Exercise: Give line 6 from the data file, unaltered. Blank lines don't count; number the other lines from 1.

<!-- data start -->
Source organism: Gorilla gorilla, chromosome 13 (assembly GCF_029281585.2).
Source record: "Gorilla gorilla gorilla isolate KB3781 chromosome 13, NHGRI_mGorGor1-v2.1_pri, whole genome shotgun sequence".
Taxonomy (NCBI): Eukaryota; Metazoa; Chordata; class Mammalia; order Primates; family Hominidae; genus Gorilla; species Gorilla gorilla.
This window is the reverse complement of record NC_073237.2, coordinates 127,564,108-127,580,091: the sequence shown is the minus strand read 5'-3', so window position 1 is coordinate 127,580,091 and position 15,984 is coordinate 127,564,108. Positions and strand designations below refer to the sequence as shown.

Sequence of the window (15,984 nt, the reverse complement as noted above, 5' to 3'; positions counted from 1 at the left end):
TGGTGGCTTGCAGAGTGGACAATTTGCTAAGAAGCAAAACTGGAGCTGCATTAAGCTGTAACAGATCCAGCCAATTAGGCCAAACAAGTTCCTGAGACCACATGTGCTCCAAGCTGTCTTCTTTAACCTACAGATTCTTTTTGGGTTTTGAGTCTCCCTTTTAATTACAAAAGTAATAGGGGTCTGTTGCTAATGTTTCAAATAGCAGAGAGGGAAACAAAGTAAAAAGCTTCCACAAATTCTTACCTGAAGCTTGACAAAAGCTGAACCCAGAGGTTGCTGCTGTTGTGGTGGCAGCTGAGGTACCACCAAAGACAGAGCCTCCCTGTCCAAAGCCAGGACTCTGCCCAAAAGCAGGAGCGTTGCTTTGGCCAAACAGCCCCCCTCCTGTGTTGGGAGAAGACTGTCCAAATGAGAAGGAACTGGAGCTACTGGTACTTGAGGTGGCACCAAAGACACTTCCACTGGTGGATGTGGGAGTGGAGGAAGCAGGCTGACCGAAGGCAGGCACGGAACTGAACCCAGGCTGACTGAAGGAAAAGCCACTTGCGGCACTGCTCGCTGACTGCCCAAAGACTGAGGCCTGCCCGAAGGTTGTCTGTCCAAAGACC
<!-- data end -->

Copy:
TGGTGGCTTGCAGAGTGGACAATTTGCTAAGAAGCAAAACTGGAGCTGCATTAAGCTGTAACAGATCCAGCCAATTAGGCCAAACAAGTTCCTGAGACCACATGTGCTCCAAGCTGTCTTCTTTAACCTACAGATTCTTTTTGGGTTTTGAGTCTCCCTTTTAATTACAAAAGTAATAGGGGTCTGTTGCTAATGTTTCAAATAGCAGAGAGGGAAACAAAGTAAAAAGCTTCCACAAATTCTTACCTGAAGCTTGACAAAAGCTGAACCCAGAGGTTGCTGCTGTTGTGGTGGCAGCTGAGGTACCACCAAAGACAGAGCCTCCCTGTCCAAAGCCAGGACTCTGCCCAAAAGCAGGAGCGTTGCTTTGGCCAAACAGCCCCCCTCCTGTGTTGGGAGAAGACTGTCCAAATGAGAAGGAACTGGAGCTACTGGTACTTGAGGTGGCACCAAAGACACTTCCACTGGTGGATGTGGGAGTGGAGGAAGCAGGCTGACCGAAGGCAGGCACGGAACTGAACCCAGGCTGACTGAAGGAAAAGCCACTTGCGGCACTGCTCGCTGACTGCCCAAAGACTGAGGCCTGCCCGAAGGTTGTCTGTCCAAAGACC